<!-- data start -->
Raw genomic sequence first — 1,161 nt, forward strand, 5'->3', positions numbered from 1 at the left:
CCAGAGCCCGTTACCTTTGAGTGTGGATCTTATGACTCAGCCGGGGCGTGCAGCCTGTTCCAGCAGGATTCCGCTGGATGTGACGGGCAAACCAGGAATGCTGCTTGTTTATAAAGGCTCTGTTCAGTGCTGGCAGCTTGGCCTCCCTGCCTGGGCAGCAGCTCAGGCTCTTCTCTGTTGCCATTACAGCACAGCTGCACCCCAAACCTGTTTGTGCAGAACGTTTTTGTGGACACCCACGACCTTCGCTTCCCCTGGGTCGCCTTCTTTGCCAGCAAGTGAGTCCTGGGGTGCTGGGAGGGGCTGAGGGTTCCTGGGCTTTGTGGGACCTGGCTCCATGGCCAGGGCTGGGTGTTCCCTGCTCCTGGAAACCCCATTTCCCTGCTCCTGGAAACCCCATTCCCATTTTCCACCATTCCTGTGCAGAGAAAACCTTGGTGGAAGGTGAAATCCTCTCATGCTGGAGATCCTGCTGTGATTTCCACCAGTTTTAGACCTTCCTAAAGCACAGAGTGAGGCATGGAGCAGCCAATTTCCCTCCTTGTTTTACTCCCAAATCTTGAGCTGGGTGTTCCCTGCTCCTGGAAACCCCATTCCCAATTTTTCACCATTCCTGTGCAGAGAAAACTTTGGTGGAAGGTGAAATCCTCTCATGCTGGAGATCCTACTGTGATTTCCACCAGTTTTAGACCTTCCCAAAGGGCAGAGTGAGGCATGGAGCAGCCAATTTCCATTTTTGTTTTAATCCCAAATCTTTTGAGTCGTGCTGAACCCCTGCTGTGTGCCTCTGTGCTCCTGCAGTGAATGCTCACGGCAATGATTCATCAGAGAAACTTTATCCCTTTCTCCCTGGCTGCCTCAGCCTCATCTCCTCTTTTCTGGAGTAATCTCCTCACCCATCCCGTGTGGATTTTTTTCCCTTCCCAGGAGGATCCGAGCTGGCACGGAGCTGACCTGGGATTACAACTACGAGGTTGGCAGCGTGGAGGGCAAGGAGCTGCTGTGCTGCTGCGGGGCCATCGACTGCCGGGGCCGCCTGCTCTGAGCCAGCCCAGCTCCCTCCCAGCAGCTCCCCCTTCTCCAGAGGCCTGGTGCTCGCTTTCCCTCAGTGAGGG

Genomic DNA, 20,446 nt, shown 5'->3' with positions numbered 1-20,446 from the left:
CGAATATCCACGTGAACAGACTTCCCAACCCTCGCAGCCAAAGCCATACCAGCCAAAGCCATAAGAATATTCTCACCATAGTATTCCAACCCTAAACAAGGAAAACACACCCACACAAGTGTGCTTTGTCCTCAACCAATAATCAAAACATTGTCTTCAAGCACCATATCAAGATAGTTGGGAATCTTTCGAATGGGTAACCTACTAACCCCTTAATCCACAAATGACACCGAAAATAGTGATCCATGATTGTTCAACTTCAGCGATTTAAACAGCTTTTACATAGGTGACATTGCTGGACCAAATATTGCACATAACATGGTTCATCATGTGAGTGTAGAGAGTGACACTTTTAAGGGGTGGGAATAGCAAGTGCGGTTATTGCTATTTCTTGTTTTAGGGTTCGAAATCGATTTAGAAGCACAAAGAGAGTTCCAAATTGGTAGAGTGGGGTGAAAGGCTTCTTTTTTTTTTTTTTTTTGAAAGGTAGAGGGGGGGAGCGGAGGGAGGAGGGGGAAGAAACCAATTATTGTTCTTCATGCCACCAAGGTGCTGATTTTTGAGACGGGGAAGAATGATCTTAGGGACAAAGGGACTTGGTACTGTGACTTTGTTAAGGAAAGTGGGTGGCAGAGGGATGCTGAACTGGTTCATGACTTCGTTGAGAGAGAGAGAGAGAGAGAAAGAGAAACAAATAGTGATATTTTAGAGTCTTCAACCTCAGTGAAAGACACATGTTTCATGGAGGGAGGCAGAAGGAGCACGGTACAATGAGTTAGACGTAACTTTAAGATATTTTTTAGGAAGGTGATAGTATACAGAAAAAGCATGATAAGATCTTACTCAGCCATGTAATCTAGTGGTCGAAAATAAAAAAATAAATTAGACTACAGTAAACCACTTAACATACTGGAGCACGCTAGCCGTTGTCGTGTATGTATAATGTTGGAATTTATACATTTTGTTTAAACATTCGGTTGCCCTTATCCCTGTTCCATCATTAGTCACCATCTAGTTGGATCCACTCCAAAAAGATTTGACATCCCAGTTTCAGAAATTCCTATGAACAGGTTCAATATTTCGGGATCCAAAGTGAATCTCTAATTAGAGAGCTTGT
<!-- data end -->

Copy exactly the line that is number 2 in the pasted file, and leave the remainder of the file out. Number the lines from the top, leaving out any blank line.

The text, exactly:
CCAGAGCCCGTTACCTTTGAGTGTGGATCTTATGACTCAGCCGGGGCGTGCAGCCTGTTCCAGCAGGATTCCGCTGGATGTGACGGGCAAACCAGGAATGCTGCTTGTTTATAAAGGCTCTGTTCAGTGCTGGCAGCTTGGCCTCCCTGCCTGGGCAGCAGCTCAGGCTCTTCTCTGTTGCCATTACAGCACAGCTGCACCCCAAACCTGTTTGTGCAGAACGTTTTTGTGGACACCCACGACCTTCGCTTCCCCTGGGTCGCCTTCTTTGCCAGCAAGTGAGTCCTGGGGTGCTGGGAGGGGCTGAGGGTTCCTGGGCTTTGTGGGACCTGGCTCCATGGCCAGGGCTGGGTGTTCCCTGCTCCTGGAAACCCCATTTCCCTGCTCCTGGAAACCCCATTCCCATTTTCCACCATTCCTGTGCAGAGAAAACCTTGGTGGAAGGTGAAATCCTCTCATGCTGGAGATCCTGCTGTGATTTCCACCAGTTTTAGACCTTCCTAAAGCACAGAGTGAGGCATGGAGCAGCCAATTTCCCTCCTTGTTTTACTCCCAAATCTTGAGCTGGGTGTTCCCTGCTCCTGGAAACCCCATTCCCAATTTTTCACCATTCCTGTGCAGAGAAAACTTTGGTGGAAGGTGAAATCCTCTCATGCTGGAGATCCTACTGTGATTTCCACCAGTTTTAGACCTTCCCAAAGGGCAGAGTGAGGCATGGAGCAGCCAATTTCCATTTTTGTTTTAATCCCAAATCTTTTGAGTCGTGCTGAACCCCTGCTGTGTGCCTCTGTGCTCCTGCAGTGAATGCTCACGGCAATGATTCATCAGAGAAACTTTATCCCTTTCTCCCTGGCTGCCTCAGCCTCATCTCCTCTTTTCTGGAGTAATCTCCTCACCCATCCCGTGTGGATTTTTTTCCCTTCCCAGGAGGATCCGAGCTGGCACGGAGCTGACCTGGGATTACAACTACGAGGTTGGCAGCGTGGAGGGCAAGGAGCTGCTGTGCTGCTGCGGGGCCATCGACTGCCGGGGCCGCCTGCTCTGAGCCAGCCCAGCTCCCTCCCAGCAGCTCCCCCTTCTCCAGAGGCCTGGTGCTCGCTTTCCCTCAGTGAGGG